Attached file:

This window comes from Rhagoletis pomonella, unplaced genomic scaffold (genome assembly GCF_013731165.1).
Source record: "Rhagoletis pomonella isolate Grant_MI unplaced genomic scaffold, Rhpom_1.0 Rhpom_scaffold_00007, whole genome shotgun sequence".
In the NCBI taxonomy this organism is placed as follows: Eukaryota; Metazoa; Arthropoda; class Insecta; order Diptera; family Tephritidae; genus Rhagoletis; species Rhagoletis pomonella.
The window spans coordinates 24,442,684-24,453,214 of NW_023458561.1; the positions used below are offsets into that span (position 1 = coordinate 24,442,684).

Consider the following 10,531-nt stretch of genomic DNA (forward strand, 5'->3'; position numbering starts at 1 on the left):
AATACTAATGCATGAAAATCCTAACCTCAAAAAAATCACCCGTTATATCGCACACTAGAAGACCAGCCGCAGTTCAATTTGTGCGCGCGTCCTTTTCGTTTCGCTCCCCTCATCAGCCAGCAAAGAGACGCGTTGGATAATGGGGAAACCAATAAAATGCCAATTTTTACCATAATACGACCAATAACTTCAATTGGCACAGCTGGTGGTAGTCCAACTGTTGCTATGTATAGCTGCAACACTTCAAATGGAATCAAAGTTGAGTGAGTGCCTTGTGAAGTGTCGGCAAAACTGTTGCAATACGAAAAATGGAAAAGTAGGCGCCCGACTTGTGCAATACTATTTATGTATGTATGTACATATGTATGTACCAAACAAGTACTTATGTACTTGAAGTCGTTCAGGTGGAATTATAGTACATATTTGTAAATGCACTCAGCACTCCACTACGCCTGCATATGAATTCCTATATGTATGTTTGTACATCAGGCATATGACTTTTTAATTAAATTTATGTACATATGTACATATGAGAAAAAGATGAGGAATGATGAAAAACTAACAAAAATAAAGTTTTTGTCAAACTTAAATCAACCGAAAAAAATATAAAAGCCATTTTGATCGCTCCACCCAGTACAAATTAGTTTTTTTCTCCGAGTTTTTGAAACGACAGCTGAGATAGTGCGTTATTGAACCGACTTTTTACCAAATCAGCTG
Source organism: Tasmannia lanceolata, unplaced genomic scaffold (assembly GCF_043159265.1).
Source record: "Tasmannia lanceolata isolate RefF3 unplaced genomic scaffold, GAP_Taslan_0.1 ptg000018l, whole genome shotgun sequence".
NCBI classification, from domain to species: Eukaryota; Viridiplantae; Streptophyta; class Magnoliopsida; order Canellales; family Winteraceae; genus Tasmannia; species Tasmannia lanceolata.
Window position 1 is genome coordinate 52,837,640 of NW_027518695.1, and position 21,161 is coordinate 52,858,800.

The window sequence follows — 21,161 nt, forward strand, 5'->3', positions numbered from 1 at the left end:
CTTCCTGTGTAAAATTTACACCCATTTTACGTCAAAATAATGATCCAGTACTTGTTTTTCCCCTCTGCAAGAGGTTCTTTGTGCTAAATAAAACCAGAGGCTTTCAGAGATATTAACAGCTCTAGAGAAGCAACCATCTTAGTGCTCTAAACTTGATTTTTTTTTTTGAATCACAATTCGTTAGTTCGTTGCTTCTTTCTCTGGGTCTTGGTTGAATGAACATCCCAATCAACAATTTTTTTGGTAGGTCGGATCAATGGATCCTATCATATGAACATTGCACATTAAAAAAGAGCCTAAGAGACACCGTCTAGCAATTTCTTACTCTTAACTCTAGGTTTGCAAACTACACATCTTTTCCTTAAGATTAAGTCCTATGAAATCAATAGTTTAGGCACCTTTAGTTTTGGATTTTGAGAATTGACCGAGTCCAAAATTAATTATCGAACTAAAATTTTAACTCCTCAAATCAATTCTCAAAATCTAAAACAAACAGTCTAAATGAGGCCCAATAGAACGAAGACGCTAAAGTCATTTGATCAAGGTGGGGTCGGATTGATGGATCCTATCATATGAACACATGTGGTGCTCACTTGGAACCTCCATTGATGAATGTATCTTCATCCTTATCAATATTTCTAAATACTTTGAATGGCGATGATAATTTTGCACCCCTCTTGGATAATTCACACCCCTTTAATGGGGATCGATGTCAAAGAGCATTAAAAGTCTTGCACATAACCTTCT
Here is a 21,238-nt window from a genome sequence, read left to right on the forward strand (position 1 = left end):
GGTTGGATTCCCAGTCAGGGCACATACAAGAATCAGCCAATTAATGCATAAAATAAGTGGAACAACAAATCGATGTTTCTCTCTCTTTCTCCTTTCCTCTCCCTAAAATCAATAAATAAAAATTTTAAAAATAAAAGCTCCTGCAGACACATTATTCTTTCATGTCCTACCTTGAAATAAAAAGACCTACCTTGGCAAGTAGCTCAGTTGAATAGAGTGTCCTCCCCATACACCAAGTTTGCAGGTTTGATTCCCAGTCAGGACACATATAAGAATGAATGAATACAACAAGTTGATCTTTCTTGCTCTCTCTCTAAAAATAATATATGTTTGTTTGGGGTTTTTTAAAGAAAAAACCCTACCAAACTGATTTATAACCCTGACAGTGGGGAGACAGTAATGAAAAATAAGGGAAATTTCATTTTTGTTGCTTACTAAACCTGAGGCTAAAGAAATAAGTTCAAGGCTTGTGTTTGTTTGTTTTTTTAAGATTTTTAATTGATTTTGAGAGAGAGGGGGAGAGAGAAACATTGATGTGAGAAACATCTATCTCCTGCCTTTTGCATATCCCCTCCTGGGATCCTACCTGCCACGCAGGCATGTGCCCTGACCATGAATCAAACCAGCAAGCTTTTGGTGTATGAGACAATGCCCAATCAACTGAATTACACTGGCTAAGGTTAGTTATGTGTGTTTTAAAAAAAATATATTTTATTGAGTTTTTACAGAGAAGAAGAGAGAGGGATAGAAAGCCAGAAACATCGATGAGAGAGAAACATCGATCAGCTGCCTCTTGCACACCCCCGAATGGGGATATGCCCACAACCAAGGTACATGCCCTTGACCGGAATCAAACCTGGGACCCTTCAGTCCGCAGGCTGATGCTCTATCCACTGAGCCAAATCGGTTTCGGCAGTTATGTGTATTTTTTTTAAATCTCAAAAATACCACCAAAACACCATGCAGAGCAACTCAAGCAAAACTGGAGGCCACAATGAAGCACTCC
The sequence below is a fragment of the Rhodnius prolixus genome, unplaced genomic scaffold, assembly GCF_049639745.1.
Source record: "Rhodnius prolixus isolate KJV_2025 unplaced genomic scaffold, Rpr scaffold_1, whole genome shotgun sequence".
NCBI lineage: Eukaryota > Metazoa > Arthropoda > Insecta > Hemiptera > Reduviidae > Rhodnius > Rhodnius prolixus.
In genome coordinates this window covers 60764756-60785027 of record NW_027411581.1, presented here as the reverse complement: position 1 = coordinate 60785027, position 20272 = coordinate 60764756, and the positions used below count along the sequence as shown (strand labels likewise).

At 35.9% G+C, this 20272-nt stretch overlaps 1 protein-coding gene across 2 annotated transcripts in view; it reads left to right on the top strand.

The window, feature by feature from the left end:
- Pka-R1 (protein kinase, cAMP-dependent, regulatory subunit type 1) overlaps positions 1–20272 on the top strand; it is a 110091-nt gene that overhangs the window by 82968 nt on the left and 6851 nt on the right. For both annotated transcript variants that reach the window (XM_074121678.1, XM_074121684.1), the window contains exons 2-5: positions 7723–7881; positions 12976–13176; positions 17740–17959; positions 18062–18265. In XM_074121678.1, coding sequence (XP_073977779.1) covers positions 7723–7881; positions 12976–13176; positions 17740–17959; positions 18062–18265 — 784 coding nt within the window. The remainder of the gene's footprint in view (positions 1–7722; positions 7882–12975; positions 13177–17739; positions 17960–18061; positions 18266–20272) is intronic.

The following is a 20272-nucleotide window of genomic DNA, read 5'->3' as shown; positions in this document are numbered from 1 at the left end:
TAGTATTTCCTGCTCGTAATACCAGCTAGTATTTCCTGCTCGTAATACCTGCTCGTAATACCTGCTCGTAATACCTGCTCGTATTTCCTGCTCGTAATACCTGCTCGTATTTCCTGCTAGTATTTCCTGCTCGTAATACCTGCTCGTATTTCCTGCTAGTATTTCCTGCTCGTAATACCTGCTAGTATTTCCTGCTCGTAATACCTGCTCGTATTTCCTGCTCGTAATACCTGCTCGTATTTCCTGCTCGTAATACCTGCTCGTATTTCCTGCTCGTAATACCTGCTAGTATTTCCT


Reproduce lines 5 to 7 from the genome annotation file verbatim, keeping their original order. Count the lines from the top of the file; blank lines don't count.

Consider the following 10,531-nt stretch of genomic DNA (forward strand, 5'->3'; position numbering starts at 1 on the left):
AATACTAATGCATGAAAATCCTAACCTCAAAAAAATCACCCGTTATATCGCACACTAGAAGACCAGCCGCAGTTCAATTTGTGCGCGCGTCCTTTTCGTTTCGCTCCCCTCATCAGCCAGCAAAGAGACGCGTTGGATAATGGGGAAACCAATAAAATGCCAATTTTTACCATAATACGACCAATAACTTCAATTGGCACAGCTGGTGGTAGTCCAACTGTTGCTATGTATAGCTGCAACACTTCAAATGGAATCAAAGTTGAGTGAGTGCCTTGTGAAGTGTCGGCAAAACTGTTGCAATACGAAAAATGGAAAAGTAGGCGCCCGACTTGTGCAATACTATTTATGTATGTATGTACATATGTATGTACCAAACAAGTACTTATGTACTTGAAGTCGTTCAGGTGGAATTATAGTACATATTTGTAAATGCACTCAGCACTCCACTACGCCTGCATATGAATTCCTATATGTATGTTTGTACATCAGGCATATGACTTTTTAATTAAATTTATGTACATATGTACATATGAGAAAAAGATGAGGAATGATGAAAAACTAACAAAAATAAAGTTTTTGTCAAACTTAAATCAACCGAAAAAAATATAAAAGCCATTTTGATCGCTCCACCCAGTACAAATTAGTTTTTTTCTCCGAGTTTTTGAAACGACAGCTGAGATAGTGCGTTATTGAACCGACTTTTTACCAAATCAGCTG
Source organism: Tasmannia lanceolata, unplaced genomic scaffold (assembly GCF_043159265.1).